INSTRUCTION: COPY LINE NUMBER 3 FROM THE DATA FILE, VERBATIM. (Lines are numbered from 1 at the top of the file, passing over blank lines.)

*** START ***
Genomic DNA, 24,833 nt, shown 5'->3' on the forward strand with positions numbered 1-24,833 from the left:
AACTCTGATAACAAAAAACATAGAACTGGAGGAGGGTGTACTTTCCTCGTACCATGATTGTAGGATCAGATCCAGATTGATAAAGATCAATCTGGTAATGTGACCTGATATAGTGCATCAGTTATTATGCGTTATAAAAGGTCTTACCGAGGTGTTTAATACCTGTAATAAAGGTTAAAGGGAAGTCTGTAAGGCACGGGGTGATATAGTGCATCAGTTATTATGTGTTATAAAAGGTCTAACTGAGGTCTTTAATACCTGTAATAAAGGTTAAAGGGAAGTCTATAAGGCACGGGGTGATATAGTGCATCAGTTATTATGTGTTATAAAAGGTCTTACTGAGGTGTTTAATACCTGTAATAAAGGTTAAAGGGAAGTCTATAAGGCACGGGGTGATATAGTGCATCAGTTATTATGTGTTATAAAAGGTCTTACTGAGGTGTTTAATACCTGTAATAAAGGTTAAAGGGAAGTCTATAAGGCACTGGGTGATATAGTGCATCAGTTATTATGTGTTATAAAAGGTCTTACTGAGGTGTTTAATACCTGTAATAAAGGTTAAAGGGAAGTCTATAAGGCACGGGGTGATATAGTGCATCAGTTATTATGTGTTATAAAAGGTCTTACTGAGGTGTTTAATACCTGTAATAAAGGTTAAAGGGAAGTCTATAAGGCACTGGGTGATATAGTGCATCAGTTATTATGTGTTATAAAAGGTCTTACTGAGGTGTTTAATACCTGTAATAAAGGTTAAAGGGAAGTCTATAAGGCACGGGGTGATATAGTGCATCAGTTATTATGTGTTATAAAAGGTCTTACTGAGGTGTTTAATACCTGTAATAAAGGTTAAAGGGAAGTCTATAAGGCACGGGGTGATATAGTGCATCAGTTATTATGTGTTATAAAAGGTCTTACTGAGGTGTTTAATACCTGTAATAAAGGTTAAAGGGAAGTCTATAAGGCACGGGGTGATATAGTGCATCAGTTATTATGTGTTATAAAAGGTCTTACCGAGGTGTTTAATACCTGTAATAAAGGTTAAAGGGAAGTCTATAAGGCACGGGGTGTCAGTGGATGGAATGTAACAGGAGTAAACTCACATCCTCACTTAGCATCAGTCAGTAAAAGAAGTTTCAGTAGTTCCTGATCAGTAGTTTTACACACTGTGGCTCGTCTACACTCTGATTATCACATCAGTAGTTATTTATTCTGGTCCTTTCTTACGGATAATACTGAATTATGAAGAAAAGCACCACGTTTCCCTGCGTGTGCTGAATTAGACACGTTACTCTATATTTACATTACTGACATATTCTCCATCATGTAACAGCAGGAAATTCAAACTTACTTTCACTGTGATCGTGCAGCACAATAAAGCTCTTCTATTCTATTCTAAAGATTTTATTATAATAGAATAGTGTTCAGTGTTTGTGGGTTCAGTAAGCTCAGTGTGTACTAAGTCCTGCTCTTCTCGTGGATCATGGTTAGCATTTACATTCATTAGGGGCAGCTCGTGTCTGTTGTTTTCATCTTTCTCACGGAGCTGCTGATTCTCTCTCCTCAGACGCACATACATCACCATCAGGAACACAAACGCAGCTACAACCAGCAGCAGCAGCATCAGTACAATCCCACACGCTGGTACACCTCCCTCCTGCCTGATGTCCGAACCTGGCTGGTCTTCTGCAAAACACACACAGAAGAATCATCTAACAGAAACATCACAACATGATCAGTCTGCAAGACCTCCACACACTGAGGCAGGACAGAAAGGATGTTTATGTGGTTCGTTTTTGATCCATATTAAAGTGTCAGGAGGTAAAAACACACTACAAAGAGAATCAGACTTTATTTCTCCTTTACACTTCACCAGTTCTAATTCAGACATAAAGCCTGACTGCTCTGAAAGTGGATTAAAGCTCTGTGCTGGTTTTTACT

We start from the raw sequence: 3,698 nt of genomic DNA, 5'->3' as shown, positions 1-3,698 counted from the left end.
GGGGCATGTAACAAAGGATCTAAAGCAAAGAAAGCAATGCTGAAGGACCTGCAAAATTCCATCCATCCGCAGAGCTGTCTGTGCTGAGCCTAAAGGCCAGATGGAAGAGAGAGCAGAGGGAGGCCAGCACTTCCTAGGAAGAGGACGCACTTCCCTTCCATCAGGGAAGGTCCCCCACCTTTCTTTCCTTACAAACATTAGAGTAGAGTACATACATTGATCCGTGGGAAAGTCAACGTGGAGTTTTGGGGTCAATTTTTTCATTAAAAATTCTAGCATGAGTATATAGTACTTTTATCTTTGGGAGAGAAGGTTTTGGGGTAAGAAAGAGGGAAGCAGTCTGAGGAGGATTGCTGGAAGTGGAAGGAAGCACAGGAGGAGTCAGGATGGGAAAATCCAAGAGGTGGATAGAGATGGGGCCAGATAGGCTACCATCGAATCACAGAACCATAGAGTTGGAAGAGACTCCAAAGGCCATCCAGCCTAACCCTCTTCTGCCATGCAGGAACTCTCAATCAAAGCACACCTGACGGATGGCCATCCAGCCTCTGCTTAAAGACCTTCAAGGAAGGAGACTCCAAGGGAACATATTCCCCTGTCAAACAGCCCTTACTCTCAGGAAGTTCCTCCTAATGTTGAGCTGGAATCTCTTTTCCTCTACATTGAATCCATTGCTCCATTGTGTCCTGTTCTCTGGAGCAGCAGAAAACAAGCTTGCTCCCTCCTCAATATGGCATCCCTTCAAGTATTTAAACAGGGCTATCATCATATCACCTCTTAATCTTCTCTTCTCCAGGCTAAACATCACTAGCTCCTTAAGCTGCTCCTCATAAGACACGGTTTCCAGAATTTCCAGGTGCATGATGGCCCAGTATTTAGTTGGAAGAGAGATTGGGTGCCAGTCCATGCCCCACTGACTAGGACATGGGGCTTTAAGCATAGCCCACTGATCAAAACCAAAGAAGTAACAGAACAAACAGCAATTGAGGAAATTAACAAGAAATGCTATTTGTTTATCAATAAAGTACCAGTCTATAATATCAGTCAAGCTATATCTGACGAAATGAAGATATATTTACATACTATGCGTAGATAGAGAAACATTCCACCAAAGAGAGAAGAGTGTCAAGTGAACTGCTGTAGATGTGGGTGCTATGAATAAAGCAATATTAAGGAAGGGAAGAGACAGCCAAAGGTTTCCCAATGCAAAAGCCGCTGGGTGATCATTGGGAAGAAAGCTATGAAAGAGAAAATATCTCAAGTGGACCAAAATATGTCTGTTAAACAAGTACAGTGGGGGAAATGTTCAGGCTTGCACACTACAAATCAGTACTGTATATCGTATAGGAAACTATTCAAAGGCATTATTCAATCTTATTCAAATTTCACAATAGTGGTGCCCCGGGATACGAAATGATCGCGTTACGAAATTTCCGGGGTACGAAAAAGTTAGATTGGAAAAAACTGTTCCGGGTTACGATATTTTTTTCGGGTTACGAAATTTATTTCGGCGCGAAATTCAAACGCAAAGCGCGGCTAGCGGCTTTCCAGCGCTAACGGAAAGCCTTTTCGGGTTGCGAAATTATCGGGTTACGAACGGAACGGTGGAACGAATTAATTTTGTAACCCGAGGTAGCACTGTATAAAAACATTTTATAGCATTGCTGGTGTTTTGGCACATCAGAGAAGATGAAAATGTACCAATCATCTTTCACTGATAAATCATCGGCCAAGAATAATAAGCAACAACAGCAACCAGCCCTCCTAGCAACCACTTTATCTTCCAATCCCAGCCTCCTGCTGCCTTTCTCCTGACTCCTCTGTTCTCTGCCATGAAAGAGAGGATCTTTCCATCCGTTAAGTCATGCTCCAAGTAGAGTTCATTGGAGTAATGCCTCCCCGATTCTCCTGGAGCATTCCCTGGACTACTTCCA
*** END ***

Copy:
We start from the raw sequence: 3,698 nt of genomic DNA, 5'->3' as shown, positions 1-3,698 counted from the left end.